Double Take: Vena Cava

With just four seasons under their belt, Sophie Buhai and Lisa Mayock, the ladies behind rising fashion label Vena Cava, were one of three emerging talents showcased by indie fashion sponsor GenArt this year, and they already count actress Maggie Gyllenhaal as a fan of their smart, feminine designs. Pretty good for a pair who just a few years ago were passed over to participate in their senior fashion show at Parsons School of Design. Over sangria at El Quijote in the Chelsea Hotel, Refinery29 caught up with the lovely ladies behind this buzzing label-on-the-rise.
How did Vena Cava come about?
Lisa: [It] happened in a weird organic way. Parsons has a senior year runway show and they pick the people they like to be in it and everyone else doesn't get to show their work even though they've been working on it for a year (laughs). So our collection [wasn't chosen].
So Vena Cava emerged out of not being chosen?
Lisa: Yes. We just wanted to do a little fashion show for our thesis collection and got this friend who puts on fashion shows to help us out. It ended up [happening] during fashion week. So what was meant to be a little graduation show at a bar turned into this huge production. We only had 12 looks, did the show on no money, and the fashion director from Barneys came, plus someone from the New York Times
So what happened then?
Sophie: We got addicted to it.
Tell us a bit about your design collaboration.
Lisa: When we start brainstorming for a new season, we kind of talk about general stuff first. Shapes, what kind of silhouettes we want, what kind of fabrics or colors we are thinking about. Then we go through magazines, artists book, old wallpaper, and other things, and we bring in photos that inspire us.
Sophie: We'll really bring in anything. Random found objects, pieces of clothing. We surround ourselves with all these things and talk about what direction we want to go in.
What are some of the found objects and images that inspired you for the new collection?
Lisa: Sophie found a really great old photo of the artist Meret Oppenheim who did the fur teacup. She's wearing this necklace that's made out of rope and it has a big button, like a ball. And we are using that as a closure, it looks almost like a noose but with a ball at the end, in a lot of the pieces. There is also another really great photo of a Louise Bourgeois, a painting of a spider. It had an amazing chartreuse yellow-green and gray palette that we were both really into.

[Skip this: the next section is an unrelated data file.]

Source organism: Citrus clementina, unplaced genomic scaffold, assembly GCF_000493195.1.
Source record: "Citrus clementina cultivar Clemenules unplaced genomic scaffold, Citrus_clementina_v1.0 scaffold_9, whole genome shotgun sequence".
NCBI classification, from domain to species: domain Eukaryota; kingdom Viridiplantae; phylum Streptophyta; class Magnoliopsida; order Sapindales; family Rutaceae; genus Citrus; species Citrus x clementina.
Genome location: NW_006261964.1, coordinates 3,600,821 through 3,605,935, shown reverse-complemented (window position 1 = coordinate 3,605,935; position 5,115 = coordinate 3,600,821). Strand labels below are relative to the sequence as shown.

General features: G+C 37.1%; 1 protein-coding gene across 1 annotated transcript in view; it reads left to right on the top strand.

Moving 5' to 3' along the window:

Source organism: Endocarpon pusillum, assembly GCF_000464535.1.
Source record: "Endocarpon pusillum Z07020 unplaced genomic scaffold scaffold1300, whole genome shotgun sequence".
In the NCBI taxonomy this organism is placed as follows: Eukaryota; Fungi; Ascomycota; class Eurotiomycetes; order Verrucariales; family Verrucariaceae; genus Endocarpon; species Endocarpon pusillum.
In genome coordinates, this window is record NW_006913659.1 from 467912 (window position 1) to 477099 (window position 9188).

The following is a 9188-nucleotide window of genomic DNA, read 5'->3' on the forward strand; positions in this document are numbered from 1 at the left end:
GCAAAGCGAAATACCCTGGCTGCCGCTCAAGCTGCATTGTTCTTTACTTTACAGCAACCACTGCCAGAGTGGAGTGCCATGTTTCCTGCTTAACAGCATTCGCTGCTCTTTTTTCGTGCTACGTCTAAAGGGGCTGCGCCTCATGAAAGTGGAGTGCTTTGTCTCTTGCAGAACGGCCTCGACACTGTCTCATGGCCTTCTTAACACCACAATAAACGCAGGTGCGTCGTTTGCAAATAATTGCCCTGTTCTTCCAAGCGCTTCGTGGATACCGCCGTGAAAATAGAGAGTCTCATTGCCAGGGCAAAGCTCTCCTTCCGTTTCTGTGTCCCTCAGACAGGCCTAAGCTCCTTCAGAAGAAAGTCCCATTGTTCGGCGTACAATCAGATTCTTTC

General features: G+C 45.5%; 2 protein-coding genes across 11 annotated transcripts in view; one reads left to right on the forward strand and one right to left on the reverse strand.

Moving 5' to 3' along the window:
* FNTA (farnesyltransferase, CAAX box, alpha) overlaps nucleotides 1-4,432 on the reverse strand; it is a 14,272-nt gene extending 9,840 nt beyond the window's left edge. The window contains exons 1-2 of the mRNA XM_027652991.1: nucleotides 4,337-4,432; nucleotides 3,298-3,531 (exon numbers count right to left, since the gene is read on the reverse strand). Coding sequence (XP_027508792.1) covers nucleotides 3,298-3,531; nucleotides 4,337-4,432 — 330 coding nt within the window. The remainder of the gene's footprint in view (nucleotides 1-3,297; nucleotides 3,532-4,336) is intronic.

Do you guys get into arguments when designing?
Sophie. Definitely. You have to disagree about what you're making.
What are the main points of disagreement?
Sophie. We disagree on color.
Lisa: Yes, color is a big thing.
Sophie: Lisa is more colorful while I limit myself more to brown and black.
What are you planning for spring?
Sophie: For spring, we are doing three different original prints that we made. One is based on Ernest Haeckel, the old botanical illustrator. We are using some of his drawings. They look like seaweed and the reproductive system. And then we took those and cut them out and made a new collage with it and inserted [things] like bugs and octopus. From far away, it looks like a floral print, but up close it has a lot more going on. And then the other one is this trompe l'oeil braid that is very surrealist. And the third one is this band that has a lot of different words that make up a collar piece.
What do the words say?
Lisa: They are random (laughs). There is 'hamburger,' and 'nachos' and
it's printed on this beautiful chiffon.
It sounds like such a departure from making clothes, such a totally
different process, like making art. How do you go about it, do you
redraw everything or collage?
Sophie: We do both. That's why it's great because it adds a personal hand-done feeling to the clothes and people want to buy it because it's an original print, really unusual. I saw this shirt that looked like it was paisley from far away but when you got closer, the paisley shapes had skulls and skeletons inside them. I like that kind of thing--benign from a distance, but then you find something else going on. That's a theme in our clothes--to have silhouettes that, from afar, look elegant and classy and not too obtrusive. And when you get closer there are a few details that are still unusual and interesting.
You seem so involved in every aspect of your business, it would be great if you opened a store.
Lisa: We have toyed with the idea. I don't think it would happen in the near future though. But basically for the same reason that there is a very specific, personal quality in what we do that a store may actually be a great way to explore that and to articulate that to other people. Right now, we are trying to figure out different guerilla tactics to sell our clothes. We want to rent an ice cream truck this summer and park it across the street from Marc Jacobs and have loudspeakers and have an impromptu trunk sale.
Who are some of your favorite designers?
Lisa: Prada. I know that that's a standard answer, but Miuccia Prada is the fashion equivalent of Beck. She can pull things from the most bizarre places and put them together in a way that's weird but not too weird so people can still understand it. She's so great at finding the middle ground between running a business and making clothes that are artful. That approach is really cool and that is our personal goal. Finding the right balance between business and art.
Vena Cava is available at Butter .
With just four seasons under their belt, Sophie Buhai and Lisa Mayock, the ladies behind rising fashion label Vena Cava, were one of three emerging talents showcased by indie fashion sponsor GenArt this year, and they already count actress Maggie Gyllenhaal as a fan of their smart, feminine designs.

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